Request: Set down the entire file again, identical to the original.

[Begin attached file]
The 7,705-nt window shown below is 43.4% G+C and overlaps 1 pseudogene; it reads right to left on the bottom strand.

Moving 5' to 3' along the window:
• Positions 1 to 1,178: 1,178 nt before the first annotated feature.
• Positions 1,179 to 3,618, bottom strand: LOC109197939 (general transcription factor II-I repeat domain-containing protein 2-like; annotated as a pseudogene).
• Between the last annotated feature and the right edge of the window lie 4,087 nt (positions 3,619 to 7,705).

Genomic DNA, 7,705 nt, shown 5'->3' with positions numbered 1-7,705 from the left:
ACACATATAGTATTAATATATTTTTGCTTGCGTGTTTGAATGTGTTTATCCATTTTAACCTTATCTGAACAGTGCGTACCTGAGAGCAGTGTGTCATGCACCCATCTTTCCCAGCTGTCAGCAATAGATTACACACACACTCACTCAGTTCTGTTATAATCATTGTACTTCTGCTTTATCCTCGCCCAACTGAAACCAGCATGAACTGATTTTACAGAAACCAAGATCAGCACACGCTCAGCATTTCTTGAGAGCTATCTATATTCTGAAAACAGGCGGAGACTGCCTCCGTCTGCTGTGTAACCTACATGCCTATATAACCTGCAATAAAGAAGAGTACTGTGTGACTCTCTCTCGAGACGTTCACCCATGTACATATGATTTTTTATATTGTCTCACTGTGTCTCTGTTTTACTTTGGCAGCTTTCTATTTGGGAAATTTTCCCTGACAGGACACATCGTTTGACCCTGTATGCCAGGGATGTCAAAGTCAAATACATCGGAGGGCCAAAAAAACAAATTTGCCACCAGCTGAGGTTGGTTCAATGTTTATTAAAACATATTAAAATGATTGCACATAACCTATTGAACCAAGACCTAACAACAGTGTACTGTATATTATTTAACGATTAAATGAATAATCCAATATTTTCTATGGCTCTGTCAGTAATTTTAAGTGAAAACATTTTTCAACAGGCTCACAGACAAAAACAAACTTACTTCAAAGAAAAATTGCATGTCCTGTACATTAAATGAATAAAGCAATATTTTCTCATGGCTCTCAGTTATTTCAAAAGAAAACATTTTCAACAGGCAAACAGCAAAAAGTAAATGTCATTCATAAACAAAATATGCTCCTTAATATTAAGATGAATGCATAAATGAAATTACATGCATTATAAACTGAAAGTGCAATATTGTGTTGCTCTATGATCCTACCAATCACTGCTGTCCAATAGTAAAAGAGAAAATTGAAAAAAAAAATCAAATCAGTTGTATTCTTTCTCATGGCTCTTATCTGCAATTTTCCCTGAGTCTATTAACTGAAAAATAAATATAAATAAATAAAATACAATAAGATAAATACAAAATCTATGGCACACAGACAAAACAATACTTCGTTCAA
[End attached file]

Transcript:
The 7,705-nt window shown below is 43.4% G+C and overlaps 1 pseudogene; it reads right to left on the bottom strand.

Moving 5' to 3' along the window:
• Positions 1 to 1,178: 1,178 nt before the first annotated feature.
• Positions 1,179 to 3,618, bottom strand: LOC109197939 (general transcription factor II-I repeat domain-containing protein 2-like; annotated as a pseudogene).
• Between the last annotated feature and the right edge of the window lie 4,087 nt (positions 3,619 to 7,705).

Genomic DNA, 7,705 nt, shown 5'->3' with positions numbered 1-7,705 from the left:
ACACATATAGTATTAATATATTTTTGCTTGCGTGTTTGAATGTGTTTATCCATTTTAACCTTATCTGAACAGTGCGTACCTGAGAGCAGTGTGTCATGCACCCATCTTTCCCAGCTGTCAGCAATAGATTACACACACACTCACTCAGTTCTGTTATAATCATTGTACTTCTGCTTTATCCTCGCCCAACTGAAACCAGCATGAACTGATTTTACAGAAACCAAGATCAGCACACGCTCAGCATTTCTTGAGAGCTATCTATATTCTGAAAACAGGCGGAGACTGCCTCCGTCTGCTGTGTAACCTACATGCCTATATAACCTGCAATAAAGAAGAGTACTGTGTGACTCTCTCTCGAGACGTTCACCCATGTACATATGATTTTTTATATTGTCTCACTGTGTCTCTGTTTTACTTTGGCAGCTTTCTATTTGGGAAATTTTCCCTGACAGGACACATCGTTTGACCCTGTATGCCAGGGATGTCAAAGTCAAATACATCGGAGGGCCAAAAAAACAAATTTGCCACCAGCTGAGGTTGGTTCAATGTTTATTAAAACATATTAAAATGATTGCACATAACCTATTGAACCAAGACCTAACAACAGTGTACTGTATATTATTTAACGATTAAATGAATAATCCAATATTTTCTATGGCTCTGTCAGTAATTTTAAGTGAAAACATTTTTCAACAGGCTCACAGACAAAAACAAACTTACTTCAAAGAAAAATTGCATGTCCTGTACATTAAATGAATAAAGCAATATTTTCTCATGGCTCTCAGTTATTTCAAAAGAAAACATTTTCAACAGGCAAACAGCAAAAAGTAAATGTCATTCATAAACAAAATATGCTCCTTAATATTAAGATGAATGCATAAATGAAATTACATGCATTATAAACTGAAAGTGCAATATTGTGTTGCTCTATGATCCTACCAATCACTGCTGTCCAATAGTAAAAGAGAAAATTGAAAAAAAAAATCAAATCAGTTGTATTCTTTCTCATGGCTCTTATCTGCAATTTTCCCTGAGTCTATTAACTGAAAAATAAATATAAATAAATAAAATACAATAAGATAAATACAAAATCTATGGCACACAGACAAAACAATACTTCGTTCAA